President Trump’s approval ratings are under water in national polls. His position for re-election, on the other hand, might not be quite so bleak.
His advantage in the Electoral College, relative to the national popular vote, may be even larger than it was in 2016, according to an Upshot analysis of election results and polling data.
That persistent edge leaves him closer to re-election than one would think based on national polls, and it might blunt any electoral cost of actions like his recent tweets attacking four minority congresswomen.
For now, the mostly white working-class Rust Belt states, decisive in the 2016 election, remain at the center of the electoral map, based on our estimates. The Democrats have few obviously promising alternative paths to win without these battleground states. The president’s approval ratings remain higher in the Sun Belt battlegrounds than in the Rust Belt, despite Democratic hopes of a breakthrough.
- See also: Interstate compact
The focal point of national popular vote advocates is the National Popular Vote Interstate Compact, an agreement among several states to award their electoral votes to the winner of the national popular vote, regardless of that candidate’s performance in their state. The basic idea of the National Popular Vote Interstate Compact is that the Electoral College would remain intact, but if, for example, the Republican presidential candidate won the national popular vote, his or her electors in states that are part of the compact would automatically be declared the winners. As of 2016, 10 states and Washington, D.C., (see map below) had signed on to the National Popular Vote Interstate Compact. These jurisdictions represent 165 electoral votes. These states have not, however, enacted the compact. In signing on to the compact, they have agreed to enact its contents only after enough states have joined the compact to equal a majority of available electoral college votes. Read more about interstate compacts and the legal issues surrounding them here.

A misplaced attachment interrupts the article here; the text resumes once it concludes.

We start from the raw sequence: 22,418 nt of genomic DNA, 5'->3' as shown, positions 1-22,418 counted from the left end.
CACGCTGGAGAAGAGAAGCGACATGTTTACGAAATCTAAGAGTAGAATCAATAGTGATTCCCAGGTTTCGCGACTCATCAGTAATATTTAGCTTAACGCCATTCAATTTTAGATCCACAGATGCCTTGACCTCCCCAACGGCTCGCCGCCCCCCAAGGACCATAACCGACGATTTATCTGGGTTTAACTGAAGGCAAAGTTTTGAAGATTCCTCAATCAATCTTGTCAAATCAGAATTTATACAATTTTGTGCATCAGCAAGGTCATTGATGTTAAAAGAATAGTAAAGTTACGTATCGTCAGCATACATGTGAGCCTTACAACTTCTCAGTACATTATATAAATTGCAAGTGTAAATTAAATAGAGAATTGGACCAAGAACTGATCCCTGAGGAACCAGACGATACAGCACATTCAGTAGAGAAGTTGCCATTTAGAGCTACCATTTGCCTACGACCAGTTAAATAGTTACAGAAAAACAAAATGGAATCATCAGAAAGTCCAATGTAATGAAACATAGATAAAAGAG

*States in green have enacted the National Popular Vote Interstate Compact. States in yellow have considered the law in their state legislatures.